I have not been able to see and hear the Decca DVD/blu-ray recording directed by Lars Ulrik Mortensen, which received good but not outstanding reviews, but that may be worth exploring if you need to follow all the intricacies of the plot.  I see, however, that it involves some of the ‘clever’ production ideas which I usually find spoil the effect for me – battles reduced to children’s games of musical chairs and rock-paper-scissors – so I’m not heartbroken to have missed out.

The Sony box contains the Kuijken set from 1979: I listened to it for the first time for comparison purposes and wondered why I hadn’t investigated it before.  The large booklet that came with that set contains track listings and a detailed synopsis – not linked to the track numbers – but no libretto and that seems to be the case with the 3-CD release.  Both and generously offer the Chandos booklet as a download to all comers.  If you can find the 22-CD set for around £50 or less, it’s well worth considering: the performances, from the Sony stable, may not all be front-runners but there are no turkeys there either.

When the Kuijken recording was released in 1979 it was regarded as revelatory: Stanley Sadie in Gramophone described as comfortably the best Handel recording that he had ever heard and it was not outshone even by Kuijken’s own recording of Alessandro, which followed a few years later, fine as that is.  Incidentally, that version of Alessandro also features in the Sony box if you can still find it, or it can be obtained separately at super-budget price on 88697856552.

By the time that the Chandos recording appeared we had become a little more blasé about fine performances of Handel operas.  Colin Clarke reviewed for Seen and Heard the ENO production which ‘shared the astonishing Rosemary Joshua’ as Partenope and Christian Curnyn’s direction – review.  I share CC’s enthusiasm for Joshua in the title role and for Curnyn’s direction and, indeed, enjoyed the recording as a whole.  If you followed Jonathan Woolf’s recommendation of the Chandos recording as the pack leader for Semele (CHAN0797 – review), also with Joshua and Curnyn, you should find their Partenope very much to your liking, too.  Incidentally, as JW writes, the Malgoire recording of Semele – another denizen of the 22-CD Sony set – is one of the less recommendable contents of the box and it’s not surprising that it seems not to be currently available in any format.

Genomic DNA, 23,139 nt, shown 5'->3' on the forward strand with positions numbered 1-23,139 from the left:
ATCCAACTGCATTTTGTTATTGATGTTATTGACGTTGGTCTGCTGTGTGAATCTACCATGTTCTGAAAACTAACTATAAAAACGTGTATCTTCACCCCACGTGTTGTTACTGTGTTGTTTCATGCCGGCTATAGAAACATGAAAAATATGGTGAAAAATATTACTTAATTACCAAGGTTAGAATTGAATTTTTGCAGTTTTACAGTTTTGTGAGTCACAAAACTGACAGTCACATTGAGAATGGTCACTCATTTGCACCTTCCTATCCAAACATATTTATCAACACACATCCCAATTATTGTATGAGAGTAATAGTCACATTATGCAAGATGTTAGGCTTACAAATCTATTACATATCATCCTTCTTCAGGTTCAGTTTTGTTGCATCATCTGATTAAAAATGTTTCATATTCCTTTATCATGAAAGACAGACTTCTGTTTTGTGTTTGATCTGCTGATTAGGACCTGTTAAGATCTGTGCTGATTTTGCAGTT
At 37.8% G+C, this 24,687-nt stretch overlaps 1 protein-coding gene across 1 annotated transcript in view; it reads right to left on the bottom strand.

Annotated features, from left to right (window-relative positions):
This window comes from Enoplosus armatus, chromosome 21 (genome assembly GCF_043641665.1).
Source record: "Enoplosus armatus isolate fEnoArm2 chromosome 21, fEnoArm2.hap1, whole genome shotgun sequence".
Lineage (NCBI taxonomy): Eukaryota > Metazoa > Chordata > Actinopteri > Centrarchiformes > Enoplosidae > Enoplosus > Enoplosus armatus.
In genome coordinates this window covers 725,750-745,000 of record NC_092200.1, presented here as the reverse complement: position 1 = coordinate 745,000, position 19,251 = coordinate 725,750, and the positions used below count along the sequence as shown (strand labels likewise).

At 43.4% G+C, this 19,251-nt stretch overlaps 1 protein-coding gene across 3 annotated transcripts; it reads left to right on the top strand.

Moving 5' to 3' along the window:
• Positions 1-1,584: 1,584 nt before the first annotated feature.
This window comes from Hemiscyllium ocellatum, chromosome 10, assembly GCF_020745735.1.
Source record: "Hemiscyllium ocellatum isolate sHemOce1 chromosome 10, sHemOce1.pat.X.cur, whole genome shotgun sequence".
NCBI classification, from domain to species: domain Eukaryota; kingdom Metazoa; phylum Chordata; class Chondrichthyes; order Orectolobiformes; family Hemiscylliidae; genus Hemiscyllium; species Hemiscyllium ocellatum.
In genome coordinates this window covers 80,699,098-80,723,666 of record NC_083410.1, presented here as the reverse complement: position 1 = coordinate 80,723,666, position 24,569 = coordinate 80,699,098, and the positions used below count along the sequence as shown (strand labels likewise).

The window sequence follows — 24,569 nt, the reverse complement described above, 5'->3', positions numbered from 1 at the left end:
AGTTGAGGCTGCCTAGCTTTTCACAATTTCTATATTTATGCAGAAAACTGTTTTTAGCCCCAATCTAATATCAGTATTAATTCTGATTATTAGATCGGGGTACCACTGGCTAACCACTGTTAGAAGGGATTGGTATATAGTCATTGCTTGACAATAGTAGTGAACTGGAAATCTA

I have greatly enjoyed listening to these three recordings consecutively and comparing them – not always a given in what can sometimes turn into a chore.  On the whole I have to award the prize to the new recording as at least a prima inter pares or first among equals.  Philippe Jaroussky as Arsace has a good deal to do with that.  It’s a long time since I first heard his very light countertenor and found it hard to take, but since then he has been very much an asset on every recording where I have heard him.  If you have yet to come to terms with his singing, try La Voix des Rêves for starters (Virgin/Erato blu-ray 0175919 or DVD 606659 – review).